Evelyn Bencicova is a Berlin-based artist famous for her somber-hued photographs. She uses the human figure as a sculptural tool instead of an individual. Most of her images present flat, grey-tinged lighting that enhances the subject instead of retracting from it. According to one website: “The way Bencicova hides the faces of her models from the camera’s eye can be seen as a reference to the indiscriminate nature of death, as the increasing destruction of the private self found in modern culture, and the dehumanization of women within the political struggle over the control of their bodies.”
John Lopez is a bronze sculptor from South Dakota who created these life-sized animal sculptures with an attitude. John’s artistic vision gave life to this hodgepodge of scrap metal. He has built a triceratops, a Texas longhorn, a deer head, a bear, a stately bison, and quite a few horses. He has a plow-horse (complete with plow and plowman), a prancing steed, and a rodeo horse. He got his raw materials from farming implements, musical instruments, and sports equipment. He said during an interview: “My favorite part about these pieces is the texture, I just start grabbin’ stuff from the pile and welding it, in and if you weld enough of the same thing on over and over it creates this really cool texture that I’ve never seen in these kinds of pieces before. And I think that’s what draws people in.””
Benjamin Heath is the kind of guy who enjoys getting a little lost. As an avid photographer, getting lost is a good thing, as it offers you opportunities to capture moments you otherwise would not have come across had you stayed on the right path. Benjamin’s landscapes are awesome but his portraits are even better. His list of clients include Levi’s, Lincoln Motor Company, and Uber. Benjamin has slowly gained a huge following online for his passion in capturing personal stories through his photography.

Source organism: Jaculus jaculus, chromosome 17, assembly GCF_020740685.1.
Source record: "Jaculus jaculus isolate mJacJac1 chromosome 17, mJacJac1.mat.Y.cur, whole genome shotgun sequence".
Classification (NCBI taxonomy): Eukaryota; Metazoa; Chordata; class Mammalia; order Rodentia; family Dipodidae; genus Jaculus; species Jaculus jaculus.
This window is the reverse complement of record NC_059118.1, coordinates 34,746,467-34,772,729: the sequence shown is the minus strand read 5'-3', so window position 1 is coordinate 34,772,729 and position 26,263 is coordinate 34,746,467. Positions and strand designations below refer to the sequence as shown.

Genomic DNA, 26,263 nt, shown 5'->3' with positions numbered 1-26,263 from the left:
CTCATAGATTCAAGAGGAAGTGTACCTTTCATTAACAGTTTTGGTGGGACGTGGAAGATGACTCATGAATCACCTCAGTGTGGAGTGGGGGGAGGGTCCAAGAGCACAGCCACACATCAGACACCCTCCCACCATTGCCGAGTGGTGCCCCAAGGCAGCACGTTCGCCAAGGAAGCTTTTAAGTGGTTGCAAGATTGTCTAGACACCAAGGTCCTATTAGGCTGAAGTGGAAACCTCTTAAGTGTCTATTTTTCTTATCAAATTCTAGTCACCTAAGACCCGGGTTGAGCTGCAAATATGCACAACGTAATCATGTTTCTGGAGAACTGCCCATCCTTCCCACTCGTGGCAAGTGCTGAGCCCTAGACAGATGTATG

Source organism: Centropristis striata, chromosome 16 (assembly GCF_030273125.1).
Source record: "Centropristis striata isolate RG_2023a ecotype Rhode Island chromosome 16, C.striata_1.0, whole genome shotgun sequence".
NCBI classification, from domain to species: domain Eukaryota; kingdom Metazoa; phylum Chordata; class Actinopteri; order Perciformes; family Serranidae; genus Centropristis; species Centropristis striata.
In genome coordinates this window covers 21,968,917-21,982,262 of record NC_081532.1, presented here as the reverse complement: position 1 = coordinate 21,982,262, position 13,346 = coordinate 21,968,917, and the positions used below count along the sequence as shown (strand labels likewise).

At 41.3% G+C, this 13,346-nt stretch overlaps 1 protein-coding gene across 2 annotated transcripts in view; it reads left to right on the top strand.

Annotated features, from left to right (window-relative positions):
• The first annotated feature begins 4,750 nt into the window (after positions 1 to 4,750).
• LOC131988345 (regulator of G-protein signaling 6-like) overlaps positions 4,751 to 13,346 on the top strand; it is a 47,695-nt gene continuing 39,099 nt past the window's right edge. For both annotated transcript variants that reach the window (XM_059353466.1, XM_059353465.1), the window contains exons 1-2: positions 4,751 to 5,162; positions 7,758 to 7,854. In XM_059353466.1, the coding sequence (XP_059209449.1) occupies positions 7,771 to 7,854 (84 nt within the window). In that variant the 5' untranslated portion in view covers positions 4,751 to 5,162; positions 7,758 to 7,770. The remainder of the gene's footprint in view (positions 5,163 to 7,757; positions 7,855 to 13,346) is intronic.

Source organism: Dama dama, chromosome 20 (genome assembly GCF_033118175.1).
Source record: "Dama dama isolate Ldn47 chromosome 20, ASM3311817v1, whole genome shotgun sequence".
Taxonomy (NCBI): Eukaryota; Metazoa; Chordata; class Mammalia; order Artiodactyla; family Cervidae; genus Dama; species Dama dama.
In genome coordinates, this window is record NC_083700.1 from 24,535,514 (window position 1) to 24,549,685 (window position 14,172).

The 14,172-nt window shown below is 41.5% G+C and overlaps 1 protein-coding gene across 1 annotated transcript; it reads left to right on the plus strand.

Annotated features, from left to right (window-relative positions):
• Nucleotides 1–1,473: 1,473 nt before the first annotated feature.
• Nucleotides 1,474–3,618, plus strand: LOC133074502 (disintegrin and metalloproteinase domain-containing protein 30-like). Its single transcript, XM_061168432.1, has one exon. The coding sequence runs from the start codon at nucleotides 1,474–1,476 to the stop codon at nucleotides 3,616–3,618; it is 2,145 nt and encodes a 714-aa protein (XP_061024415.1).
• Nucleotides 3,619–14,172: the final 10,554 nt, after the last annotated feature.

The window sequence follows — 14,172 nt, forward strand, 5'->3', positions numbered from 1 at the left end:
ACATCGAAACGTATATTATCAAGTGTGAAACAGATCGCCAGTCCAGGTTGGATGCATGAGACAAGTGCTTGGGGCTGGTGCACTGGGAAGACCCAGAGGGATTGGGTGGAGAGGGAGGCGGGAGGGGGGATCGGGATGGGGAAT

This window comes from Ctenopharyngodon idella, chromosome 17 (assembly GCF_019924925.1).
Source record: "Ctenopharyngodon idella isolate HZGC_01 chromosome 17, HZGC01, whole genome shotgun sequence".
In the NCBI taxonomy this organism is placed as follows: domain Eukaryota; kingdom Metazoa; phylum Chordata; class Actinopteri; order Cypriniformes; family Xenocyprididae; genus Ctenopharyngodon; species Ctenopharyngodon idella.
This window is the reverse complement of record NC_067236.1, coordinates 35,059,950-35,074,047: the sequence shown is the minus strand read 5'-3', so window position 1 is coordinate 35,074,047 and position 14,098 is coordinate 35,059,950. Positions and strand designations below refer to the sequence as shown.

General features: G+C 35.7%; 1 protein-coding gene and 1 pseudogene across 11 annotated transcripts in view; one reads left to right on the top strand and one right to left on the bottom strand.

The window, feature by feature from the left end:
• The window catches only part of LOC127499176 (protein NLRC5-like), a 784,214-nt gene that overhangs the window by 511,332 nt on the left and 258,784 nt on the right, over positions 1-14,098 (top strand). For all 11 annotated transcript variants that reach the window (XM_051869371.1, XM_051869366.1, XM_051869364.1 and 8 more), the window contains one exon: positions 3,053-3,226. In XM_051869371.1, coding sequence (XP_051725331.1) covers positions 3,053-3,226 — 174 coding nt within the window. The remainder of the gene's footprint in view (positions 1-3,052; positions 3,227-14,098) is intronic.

Kaylee Greer is the founder and owner of Dog Breath Photography. True to its name, the studio specializes in creating memorable images of you and your beloved pooch. Unlike other photography studious, Kaylee will go to great lengths to capture the best possible image of your furry best friend, one that highlights their innate cuteness. Kaylee found her passionin pet photography while in college and absolutely knew there was no other way of life for her. These days, she’s living her dream as a full-time, Boston-based dog photographer. She said: “It’s that same smile – on the face of your best friend – that I am working to immortalize. I want to capture those goofy smiles, furry facial expressions, and happy tail-wags that make your world a better place. So, I am here to pause those brilliant, happy moments in time and give you the ability to hold on to them forever. I am passionate about capturing the honesty of your dog’s soul and the beauty of his simplicity. When my camera and your dog meet – wonderful things tend to happen.” Also, she gives free belly rubs.
Celia Krampien is a freelanceillustrator currently based in Ontario, Canada. Her work is a comforting combination of precise linework, subtle textures, and a bright color palette. Celia loves to draw anything to do with plants and often work them into her digital illustrations. What I love about her work is the simplicity. But the longer you stare at her work makes you think harder about what’s going on in it. It is the subtle depth of her work that got Celia a rather impressive list of clients including: The LA Times, The Globe and Mail, and The Finacial Post.